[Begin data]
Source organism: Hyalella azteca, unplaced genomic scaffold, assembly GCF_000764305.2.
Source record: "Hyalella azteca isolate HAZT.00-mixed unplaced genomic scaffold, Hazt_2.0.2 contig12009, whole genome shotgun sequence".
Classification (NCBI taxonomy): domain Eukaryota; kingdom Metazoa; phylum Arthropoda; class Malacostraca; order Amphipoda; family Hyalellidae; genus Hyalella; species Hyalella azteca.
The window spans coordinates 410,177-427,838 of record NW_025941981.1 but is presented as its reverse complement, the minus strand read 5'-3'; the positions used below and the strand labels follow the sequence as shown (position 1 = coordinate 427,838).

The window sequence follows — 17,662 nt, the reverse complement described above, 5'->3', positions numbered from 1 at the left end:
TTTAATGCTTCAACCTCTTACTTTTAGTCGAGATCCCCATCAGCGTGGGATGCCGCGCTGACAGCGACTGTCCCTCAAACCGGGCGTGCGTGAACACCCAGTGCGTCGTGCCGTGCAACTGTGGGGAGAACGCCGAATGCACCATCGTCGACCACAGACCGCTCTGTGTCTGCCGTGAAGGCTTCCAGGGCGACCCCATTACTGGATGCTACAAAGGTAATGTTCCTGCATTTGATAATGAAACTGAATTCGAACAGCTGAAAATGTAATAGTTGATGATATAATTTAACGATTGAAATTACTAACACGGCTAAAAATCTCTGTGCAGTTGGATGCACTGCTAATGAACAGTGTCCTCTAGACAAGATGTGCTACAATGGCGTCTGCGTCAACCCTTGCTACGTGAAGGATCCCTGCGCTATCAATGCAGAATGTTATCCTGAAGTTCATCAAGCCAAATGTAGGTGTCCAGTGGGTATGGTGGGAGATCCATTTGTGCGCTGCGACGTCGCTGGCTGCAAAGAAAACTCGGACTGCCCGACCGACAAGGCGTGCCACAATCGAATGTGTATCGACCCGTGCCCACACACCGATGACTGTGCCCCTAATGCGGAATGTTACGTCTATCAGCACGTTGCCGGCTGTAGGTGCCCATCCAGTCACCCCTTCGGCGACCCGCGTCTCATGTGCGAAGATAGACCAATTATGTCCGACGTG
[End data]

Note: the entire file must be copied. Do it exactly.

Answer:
Source organism: Hyalella azteca, unplaced genomic scaffold, assembly GCF_000764305.2.
Source record: "Hyalella azteca isolate HAZT.00-mixed unplaced genomic scaffold, Hazt_2.0.2 contig12009, whole genome shotgun sequence".
Classification (NCBI taxonomy): domain Eukaryota; kingdom Metazoa; phylum Arthropoda; class Malacostraca; order Amphipoda; family Hyalellidae; genus Hyalella; species Hyalella azteca.
The window spans coordinates 410,177-427,838 of record NW_025941981.1 but is presented as its reverse complement, the minus strand read 5'-3'; the positions used below and the strand labels follow the sequence as shown (position 1 = coordinate 427,838).

The window sequence follows — 17,662 nt, the reverse complement described above, 5'->3', positions numbered from 1 at the left end:
TTTAATGCTTCAACCTCTTACTTTTAGTCGAGATCCCCATCAGCGTGGGATGCCGCGCTGACAGCGACTGTCCCTCAAACCGGGCGTGCGTGAACACCCAGTGCGTCGTGCCGTGCAACTGTGGGGAGAACGCCGAATGCACCATCGTCGACCACAGACCGCTCTGTGTCTGCCGTGAAGGCTTCCAGGGCGACCCCATTACTGGATGCTACAAAGGTAATGTTCCTGCATTTGATAATGAAACTGAATTCGAACAGCTGAAAATGTAATAGTTGATGATATAATTTAACGATTGAAATTACTAACACGGCTAAAAATCTCTGTGCAGTTGGATGCACTGCTAATGAACAGTGTCCTCTAGACAAGATGTGCTACAATGGCGTCTGCGTCAACCCTTGCTACGTGAAGGATCCCTGCGCTATCAATGCAGAATGTTATCCTGAAGTTCATCAAGCCAAATGTAGGTGTCCAGTGGGTATGGTGGGAGATCCATTTGTGCGCTGCGACGTCGCTGGCTGCAAAGAAAACTCGGACTGCCCGACCGACAAGGCGTGCCACAATCGAATGTGTATCGACCCGTGCCCACACACCGATGACTGTGCCCCTAATGCGGAATGTTACGTCTATCAGCACGTTGCCGGCTGTAGGTGCCCATCCAGTCACCCCTTCGGCGACCCGCGTCTCATGTGCGAAGATAGACCAATTATGTCCGACGTG